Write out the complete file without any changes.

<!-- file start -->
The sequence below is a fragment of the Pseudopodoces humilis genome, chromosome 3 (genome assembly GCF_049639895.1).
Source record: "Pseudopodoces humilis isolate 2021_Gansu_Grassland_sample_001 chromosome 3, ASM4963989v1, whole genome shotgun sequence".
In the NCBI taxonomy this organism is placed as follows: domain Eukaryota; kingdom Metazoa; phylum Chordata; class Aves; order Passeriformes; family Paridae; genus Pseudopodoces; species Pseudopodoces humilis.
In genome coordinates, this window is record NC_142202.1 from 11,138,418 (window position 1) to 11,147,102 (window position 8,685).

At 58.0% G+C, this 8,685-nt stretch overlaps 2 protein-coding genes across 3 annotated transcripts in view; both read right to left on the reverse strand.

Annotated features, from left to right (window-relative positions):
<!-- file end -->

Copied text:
The sequence below is a fragment of the Pseudopodoces humilis genome, chromosome 3 (genome assembly GCF_049639895.1).
Source record: "Pseudopodoces humilis isolate 2021_Gansu_Grassland_sample_001 chromosome 3, ASM4963989v1, whole genome shotgun sequence".
In the NCBI taxonomy this organism is placed as follows: domain Eukaryota; kingdom Metazoa; phylum Chordata; class Aves; order Passeriformes; family Paridae; genus Pseudopodoces; species Pseudopodoces humilis.
In genome coordinates, this window is record NC_142202.1 from 11,138,418 (window position 1) to 11,147,102 (window position 8,685).

At 58.0% G+C, this 8,685-nt stretch overlaps 2 protein-coding genes across 3 annotated transcripts in view; both read right to left on the reverse strand.

Annotated features, from left to right (window-relative positions):